A datacenter is a specialized building or facility designed to house computers, most often servers. These datacenters tend to be connected to high-speed internet lines, especially when focused on cloud computing. The buildings housing datacenters are equipped to maintain service even during adverse events, including generators that provide power during outages and powerful air conditioning that keep the heat-producing computers cool.

Problem it addresses

Before datacenters became prevalent in the late 1990ies, there were mainly individual computers with specific tasks or those used by individuals to do their work.

But computers have limited resources (disk, RAM, and CPU). That means that applications running on them have the same hard constraints, limiting the kinds of applications it can run. Before datacenters, the scale of the application was constrained by the capacity of the computer it was running on. But if you think about apps at scale like Gmail or Netflix (the app, not the user interface you have on your phone or computer), those need more computing capacity than any one computer can provide. And that’s where datacenters come in.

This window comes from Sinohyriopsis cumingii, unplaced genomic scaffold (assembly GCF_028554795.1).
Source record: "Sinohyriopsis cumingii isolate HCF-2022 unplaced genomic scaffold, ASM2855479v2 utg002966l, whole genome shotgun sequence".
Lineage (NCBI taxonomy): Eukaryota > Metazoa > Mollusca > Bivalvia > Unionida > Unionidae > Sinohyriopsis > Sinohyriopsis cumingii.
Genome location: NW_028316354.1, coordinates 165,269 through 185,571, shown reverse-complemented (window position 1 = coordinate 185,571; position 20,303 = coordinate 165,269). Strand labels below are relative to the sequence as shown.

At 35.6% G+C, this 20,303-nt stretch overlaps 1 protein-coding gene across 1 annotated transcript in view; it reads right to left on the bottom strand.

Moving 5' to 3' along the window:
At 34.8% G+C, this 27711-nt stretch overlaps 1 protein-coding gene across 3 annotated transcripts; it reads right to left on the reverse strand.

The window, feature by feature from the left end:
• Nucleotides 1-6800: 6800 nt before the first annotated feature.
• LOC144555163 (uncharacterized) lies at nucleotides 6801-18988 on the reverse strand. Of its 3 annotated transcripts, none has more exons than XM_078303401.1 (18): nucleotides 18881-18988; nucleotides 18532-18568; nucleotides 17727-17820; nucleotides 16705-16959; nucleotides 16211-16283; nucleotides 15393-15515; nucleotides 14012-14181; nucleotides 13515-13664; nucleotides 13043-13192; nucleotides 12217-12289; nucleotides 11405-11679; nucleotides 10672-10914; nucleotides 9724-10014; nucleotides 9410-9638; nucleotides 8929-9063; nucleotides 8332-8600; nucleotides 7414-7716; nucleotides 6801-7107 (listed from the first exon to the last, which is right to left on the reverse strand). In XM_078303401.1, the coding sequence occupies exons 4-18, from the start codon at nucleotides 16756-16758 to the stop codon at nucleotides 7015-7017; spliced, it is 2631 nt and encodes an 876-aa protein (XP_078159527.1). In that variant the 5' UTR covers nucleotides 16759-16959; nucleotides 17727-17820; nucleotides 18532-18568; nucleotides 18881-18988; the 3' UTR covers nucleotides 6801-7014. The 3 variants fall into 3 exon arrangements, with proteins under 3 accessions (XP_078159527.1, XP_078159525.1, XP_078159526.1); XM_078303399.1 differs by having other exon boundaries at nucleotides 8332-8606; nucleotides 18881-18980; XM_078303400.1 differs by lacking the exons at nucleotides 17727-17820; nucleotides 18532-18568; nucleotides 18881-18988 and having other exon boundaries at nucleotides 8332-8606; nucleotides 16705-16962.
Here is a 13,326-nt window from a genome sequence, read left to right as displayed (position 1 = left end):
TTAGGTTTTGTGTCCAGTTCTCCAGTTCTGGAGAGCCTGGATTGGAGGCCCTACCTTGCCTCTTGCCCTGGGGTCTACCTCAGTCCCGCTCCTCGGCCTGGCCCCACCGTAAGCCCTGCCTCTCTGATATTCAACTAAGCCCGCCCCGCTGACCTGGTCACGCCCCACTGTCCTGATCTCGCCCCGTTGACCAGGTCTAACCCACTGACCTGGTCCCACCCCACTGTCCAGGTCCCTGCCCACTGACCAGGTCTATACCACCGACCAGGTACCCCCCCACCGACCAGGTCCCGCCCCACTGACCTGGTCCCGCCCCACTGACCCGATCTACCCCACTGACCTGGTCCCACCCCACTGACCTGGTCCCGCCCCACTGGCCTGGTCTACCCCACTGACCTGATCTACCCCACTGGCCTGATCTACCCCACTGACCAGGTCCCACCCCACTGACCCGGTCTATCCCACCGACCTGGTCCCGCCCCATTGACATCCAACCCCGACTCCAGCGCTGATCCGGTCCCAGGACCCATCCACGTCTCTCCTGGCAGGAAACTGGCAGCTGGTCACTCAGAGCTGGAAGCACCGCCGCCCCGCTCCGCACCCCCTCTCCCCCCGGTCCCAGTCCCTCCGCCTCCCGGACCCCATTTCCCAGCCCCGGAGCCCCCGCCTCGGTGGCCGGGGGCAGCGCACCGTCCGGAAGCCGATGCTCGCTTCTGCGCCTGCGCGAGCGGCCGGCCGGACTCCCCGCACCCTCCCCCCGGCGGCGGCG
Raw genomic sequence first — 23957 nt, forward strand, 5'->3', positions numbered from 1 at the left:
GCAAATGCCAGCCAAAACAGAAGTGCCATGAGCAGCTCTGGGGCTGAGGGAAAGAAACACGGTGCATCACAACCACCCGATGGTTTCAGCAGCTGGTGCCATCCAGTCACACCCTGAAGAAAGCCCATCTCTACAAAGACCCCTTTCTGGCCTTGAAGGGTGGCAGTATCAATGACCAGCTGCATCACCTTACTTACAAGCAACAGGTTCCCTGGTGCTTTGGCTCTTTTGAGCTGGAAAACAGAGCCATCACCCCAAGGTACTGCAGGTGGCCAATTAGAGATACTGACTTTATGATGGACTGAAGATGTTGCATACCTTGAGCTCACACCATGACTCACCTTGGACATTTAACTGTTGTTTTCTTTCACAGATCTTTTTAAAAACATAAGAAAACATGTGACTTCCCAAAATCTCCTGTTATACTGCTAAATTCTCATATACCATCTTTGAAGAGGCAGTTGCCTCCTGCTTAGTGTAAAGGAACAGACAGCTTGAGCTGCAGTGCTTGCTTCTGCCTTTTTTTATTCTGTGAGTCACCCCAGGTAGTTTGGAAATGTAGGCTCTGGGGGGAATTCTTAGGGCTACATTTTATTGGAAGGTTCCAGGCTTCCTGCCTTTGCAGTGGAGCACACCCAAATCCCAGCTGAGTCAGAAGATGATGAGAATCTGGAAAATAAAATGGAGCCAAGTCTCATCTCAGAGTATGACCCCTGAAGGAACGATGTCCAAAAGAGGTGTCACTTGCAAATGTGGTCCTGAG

How it helps

By connecting various servers, users can create a distributed system that functions like a “supercomputer.” Because we are bundling the power of several machines, we can now run much bigger apps or process much more powerful computational tasks. Datacenters power most applications we use on a daily basis.

Public clouds are datacenters that rent out capacity to their clients. Over the past years, we have seen a move from enterprise-owned datacenters to the cloud.

Last modified November 30, 2023: chore: remove duplicated lines (e57ed31)